Prince's surviving relatives will only split less than $6 million of his $156.4 million estate.
The 'Purple Rain' singer died from an accidental overdose in April 2016, aged 57, and did not leave a will, but his remaining beneficiaries have finally reached an agreement as to how his assets will be divided.
Court documents obtained by The Blast explained: “Excepting the Reserve and following the payments set forth in Paragraph 8, herein, the property of the Decedent on hand for distribution consists of the following: $5,638,878.29 in cash."
The money will be split between Prince's three oldest siblings and music company Primary Wave - who bought part of the star's estate from the 'Raspberry Beret' hitmaker's sister Tyka Nelson and brothers Alfred Jackson and Omarr Baker.
Alfred and another sibling, John R. Nelson, passed away during the legal battle and their families will not receive any of the final distribution.
In addition, Comerica Bank - which has overseen both the administration of Prince's estate and the legal battle over it - will retain a $3 million reserve in a pre-emptive measure to battle any legal issues in connection to the estate that have not yet been completed.
The documents said: “Comerica shall retain a total of $3 million as a reserve to ensure it can pay the costs and expenses associated with closing the Estate, including the preparation of tax returns, professional fees, expenses, and any awards entered in pending litigation involving the Estate, expenses previously incurred by the Estate for which it has not received invoices, and any other necessary expenses.”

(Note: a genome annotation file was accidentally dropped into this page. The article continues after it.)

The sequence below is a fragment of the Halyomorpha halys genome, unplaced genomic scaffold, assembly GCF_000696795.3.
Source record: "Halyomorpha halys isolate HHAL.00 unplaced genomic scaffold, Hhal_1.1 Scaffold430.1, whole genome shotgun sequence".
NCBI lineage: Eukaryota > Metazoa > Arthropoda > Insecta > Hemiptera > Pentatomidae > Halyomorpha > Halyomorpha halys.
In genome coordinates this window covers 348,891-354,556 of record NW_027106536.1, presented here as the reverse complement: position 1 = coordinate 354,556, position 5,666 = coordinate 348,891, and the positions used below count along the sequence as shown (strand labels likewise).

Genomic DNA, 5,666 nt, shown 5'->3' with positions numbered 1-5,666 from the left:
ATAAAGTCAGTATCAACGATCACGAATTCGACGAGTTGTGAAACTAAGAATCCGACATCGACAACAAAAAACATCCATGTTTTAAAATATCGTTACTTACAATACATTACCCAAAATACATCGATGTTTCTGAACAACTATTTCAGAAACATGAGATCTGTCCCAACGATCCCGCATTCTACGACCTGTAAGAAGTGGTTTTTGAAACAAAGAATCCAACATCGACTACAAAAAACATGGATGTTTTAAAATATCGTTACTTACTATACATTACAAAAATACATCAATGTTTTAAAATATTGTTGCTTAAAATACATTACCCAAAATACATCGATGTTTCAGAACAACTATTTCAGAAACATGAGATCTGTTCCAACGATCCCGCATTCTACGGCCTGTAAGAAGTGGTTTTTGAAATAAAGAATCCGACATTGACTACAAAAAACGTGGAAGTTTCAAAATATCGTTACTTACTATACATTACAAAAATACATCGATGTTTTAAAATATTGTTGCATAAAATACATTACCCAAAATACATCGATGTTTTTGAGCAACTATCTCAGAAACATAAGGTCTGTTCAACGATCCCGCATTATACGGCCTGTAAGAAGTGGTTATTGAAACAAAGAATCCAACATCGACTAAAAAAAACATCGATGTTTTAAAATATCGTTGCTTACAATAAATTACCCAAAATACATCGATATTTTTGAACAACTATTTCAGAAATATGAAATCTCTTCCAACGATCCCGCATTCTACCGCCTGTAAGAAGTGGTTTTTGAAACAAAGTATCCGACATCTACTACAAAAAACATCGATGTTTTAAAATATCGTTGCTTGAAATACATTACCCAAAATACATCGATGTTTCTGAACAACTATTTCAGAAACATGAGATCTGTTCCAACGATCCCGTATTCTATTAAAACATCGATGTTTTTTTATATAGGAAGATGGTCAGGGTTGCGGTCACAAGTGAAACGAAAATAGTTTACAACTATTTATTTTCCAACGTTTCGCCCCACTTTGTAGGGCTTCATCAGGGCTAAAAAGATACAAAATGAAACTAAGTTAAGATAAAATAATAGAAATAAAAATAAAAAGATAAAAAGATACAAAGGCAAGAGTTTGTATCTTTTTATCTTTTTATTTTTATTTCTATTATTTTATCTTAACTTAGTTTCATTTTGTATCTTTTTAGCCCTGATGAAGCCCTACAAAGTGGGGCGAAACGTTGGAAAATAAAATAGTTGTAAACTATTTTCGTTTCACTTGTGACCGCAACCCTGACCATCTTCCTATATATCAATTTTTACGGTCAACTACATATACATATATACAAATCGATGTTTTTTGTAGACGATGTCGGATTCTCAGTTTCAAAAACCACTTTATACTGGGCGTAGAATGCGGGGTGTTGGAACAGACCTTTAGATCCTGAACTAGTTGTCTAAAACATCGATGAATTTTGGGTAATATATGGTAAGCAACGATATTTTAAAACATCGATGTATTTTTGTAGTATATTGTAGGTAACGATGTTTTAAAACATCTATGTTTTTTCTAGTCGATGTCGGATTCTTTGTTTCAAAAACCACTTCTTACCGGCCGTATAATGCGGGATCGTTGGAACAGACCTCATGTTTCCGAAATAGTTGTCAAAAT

A spokesperson for Primary Wave said the company are “extremely pleased that the process of closing the Prince Estate has now been finalised.”
They added in a statement to Billboard: “Prince was an iconic superstar and this transfer out of the court’s jurisdiction puts in place professional, skilled management. “When we announced our acquisition of the additional expectancy interests in the estate last year bringing our ownership interest to 50%, our goal was to protect and grow Prince’s incomparable legacy. With the distribution of estate assets, we look forward to a strong and productive working relationship.”
Advisors L. Londell McMillan and Charles Spicer, who control an undisclosed stake in the estate and are partnered with Prince's three heirs who declined to sell their share - are "relieved and thrilled" the long-running dispute is over.
McMillan said: "[My partners and I are] relieved and thrilled to finally be done with the Probate Court system and bankers who do not know the music business and did not know Prince. [We look forward to] implementing things the way Prince did.
“I represented Prince for over 13 years and we led with innovation to reform the music industry – we hope to do the same with his amazing assets and catalogue, from his music, film content, exhibits, merchandise, Paisley Park events, branded products and more.
“It is a historical and very exciting time. Prince is almost free to rest now…”